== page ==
Word is currently circulating that Jeff Fisher is going to wait until Friday to decide on whether he's going to coach the Dolphins or Rams next season. That's certainly great news for those of you who have been anxiously (i.e., going nuts) waiting for Fisher to make up his mind and a pick an employer, but are you really surprised by the carnival-like turn taken by this potential hire during the last week and a half? Didn't this coaching search begin with Dolphins owner Stephen Ross pitting general manager Jeff Ireland and "consultant" Carl Peterson against each other in a creepy, Saw-like search for a head coach? "Let's play a game: Find me a head coach ... or die."
You had to figure then that things were going to get weird at some point during this process ... and we're officially at that juncture. Yep, the Dolphins--underachievers with a heart of gold--in competition with a Rams organization that A) may be skipping town sooner than later, and B) won two games this season. What gives? Is the presence of Ireland and Peterson really that bad? Are the Dolphins being punished for not having a franchise quarterback in place? How are we actually in danger of losing our No.1 coaching candidate to the freaking St. Louis Rams!?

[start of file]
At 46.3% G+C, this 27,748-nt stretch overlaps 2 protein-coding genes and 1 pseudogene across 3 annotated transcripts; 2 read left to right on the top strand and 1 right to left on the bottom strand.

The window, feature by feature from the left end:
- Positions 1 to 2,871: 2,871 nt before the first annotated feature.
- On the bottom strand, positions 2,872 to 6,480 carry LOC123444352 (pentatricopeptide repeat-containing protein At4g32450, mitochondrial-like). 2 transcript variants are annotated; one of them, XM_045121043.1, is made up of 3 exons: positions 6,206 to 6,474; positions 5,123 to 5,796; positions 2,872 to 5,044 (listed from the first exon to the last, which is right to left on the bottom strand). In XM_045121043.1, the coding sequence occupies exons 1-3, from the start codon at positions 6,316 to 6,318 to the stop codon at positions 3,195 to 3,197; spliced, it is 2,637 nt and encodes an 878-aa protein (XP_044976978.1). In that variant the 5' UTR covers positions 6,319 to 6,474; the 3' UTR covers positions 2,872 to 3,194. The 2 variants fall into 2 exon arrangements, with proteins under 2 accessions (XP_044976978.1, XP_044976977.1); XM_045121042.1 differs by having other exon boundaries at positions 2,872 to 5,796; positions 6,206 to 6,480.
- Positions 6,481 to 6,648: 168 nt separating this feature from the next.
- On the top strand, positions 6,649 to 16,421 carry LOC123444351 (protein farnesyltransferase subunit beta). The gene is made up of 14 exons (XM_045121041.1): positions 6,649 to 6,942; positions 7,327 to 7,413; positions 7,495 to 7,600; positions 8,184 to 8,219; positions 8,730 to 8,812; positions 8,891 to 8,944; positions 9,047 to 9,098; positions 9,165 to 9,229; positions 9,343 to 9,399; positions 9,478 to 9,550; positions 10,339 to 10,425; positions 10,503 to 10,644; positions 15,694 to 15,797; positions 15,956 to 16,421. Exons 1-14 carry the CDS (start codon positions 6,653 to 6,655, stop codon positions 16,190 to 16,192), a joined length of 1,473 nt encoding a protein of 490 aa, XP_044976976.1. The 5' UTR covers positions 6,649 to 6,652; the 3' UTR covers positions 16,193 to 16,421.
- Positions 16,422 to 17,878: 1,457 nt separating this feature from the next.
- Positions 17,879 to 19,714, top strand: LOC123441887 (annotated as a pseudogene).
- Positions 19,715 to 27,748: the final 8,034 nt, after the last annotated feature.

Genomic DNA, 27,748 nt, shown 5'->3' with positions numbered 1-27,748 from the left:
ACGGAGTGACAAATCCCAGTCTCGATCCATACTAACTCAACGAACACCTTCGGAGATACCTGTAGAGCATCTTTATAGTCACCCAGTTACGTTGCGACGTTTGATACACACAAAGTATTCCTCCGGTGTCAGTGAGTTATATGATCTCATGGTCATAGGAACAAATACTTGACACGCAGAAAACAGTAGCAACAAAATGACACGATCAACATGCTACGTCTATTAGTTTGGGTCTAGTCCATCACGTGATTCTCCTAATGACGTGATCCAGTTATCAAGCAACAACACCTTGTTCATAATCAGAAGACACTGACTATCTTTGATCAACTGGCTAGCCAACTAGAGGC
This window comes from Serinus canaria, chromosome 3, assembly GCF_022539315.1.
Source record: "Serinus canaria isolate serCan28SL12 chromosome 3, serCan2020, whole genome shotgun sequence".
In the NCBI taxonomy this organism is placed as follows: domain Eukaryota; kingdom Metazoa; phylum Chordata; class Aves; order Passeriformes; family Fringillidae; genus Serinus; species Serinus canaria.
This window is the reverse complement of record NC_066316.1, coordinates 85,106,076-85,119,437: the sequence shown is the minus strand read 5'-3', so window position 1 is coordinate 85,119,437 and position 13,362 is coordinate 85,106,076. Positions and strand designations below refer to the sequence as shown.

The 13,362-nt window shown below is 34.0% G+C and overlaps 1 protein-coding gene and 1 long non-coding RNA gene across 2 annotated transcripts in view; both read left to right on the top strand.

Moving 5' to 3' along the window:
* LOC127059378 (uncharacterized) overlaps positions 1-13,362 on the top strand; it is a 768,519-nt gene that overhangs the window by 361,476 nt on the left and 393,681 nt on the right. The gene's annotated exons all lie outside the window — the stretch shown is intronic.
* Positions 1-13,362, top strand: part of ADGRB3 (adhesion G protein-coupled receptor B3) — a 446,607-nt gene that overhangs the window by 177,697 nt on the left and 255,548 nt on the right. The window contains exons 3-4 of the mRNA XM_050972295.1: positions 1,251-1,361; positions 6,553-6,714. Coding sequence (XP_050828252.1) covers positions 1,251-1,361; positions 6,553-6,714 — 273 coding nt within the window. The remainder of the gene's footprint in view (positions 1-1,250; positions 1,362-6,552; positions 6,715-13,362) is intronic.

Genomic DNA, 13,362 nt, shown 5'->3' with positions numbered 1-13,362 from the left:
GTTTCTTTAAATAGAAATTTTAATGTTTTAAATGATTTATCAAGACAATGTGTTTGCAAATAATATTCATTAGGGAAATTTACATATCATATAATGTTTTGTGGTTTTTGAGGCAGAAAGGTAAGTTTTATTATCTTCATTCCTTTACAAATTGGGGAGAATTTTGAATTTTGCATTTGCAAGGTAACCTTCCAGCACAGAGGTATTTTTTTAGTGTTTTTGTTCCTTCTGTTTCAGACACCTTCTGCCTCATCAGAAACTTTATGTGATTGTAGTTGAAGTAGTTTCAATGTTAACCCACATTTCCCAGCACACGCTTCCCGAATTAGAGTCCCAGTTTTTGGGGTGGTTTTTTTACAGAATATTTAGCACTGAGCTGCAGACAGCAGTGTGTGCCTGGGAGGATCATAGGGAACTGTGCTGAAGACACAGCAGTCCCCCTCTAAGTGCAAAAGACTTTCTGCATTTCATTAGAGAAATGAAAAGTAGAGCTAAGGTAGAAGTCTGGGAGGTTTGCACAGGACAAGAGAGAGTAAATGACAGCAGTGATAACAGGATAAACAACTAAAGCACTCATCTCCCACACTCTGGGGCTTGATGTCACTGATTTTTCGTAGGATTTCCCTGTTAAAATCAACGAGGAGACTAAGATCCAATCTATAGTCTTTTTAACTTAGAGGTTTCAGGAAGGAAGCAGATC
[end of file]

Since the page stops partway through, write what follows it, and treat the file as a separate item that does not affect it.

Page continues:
Sorry to say, but the points mentioned above have probably had an effect on Fisher's decision, though we'd like to think otherwise. Miami's quarterback situation, long term, is still a mess, and the Dolphins' current front office might as well be run by the Keystone Cops. Still, there are plenty of factors in this dilemma that are quite simply out of Miami's hands. Let's break down each destination to get a better understanding of why the hell Dolphins fans are still waiting on Jeff Fisher to make up his mind.